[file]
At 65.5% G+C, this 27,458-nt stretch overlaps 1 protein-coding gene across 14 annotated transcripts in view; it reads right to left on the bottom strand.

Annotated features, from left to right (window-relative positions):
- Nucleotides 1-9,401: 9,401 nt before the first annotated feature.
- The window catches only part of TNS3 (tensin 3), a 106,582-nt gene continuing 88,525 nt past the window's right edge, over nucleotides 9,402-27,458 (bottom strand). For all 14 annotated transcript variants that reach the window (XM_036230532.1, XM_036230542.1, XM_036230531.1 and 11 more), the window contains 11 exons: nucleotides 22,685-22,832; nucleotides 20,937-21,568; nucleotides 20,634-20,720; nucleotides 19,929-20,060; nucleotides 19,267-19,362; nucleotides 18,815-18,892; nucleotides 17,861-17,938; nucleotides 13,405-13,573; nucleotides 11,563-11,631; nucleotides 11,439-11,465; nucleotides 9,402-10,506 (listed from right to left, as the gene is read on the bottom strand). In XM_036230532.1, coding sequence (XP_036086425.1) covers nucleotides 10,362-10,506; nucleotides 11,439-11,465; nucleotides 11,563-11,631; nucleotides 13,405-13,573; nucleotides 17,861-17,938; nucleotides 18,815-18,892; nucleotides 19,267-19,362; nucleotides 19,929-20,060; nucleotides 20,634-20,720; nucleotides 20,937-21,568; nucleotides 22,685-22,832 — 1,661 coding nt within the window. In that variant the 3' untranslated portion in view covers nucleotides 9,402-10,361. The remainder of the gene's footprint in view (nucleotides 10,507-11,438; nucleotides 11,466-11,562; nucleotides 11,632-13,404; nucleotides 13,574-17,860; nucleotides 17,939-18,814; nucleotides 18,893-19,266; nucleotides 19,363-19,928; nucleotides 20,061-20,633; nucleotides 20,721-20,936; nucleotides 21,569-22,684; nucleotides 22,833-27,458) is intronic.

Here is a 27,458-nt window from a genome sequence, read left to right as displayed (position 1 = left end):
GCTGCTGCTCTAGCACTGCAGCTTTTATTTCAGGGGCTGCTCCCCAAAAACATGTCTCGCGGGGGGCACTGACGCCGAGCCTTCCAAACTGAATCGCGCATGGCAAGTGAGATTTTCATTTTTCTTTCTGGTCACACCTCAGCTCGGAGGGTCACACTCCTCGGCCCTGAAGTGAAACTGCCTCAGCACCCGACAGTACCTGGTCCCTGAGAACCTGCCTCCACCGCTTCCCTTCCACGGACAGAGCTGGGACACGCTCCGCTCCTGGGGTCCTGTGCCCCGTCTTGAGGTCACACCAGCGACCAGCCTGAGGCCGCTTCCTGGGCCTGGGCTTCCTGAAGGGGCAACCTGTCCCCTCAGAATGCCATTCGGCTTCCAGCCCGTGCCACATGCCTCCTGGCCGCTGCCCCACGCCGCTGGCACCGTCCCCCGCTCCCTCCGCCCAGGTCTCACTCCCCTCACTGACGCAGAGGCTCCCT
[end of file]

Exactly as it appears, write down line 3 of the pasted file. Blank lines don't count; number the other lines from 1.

- Nucleotides 1-9,401: 9,401 nt before the first annotated feature.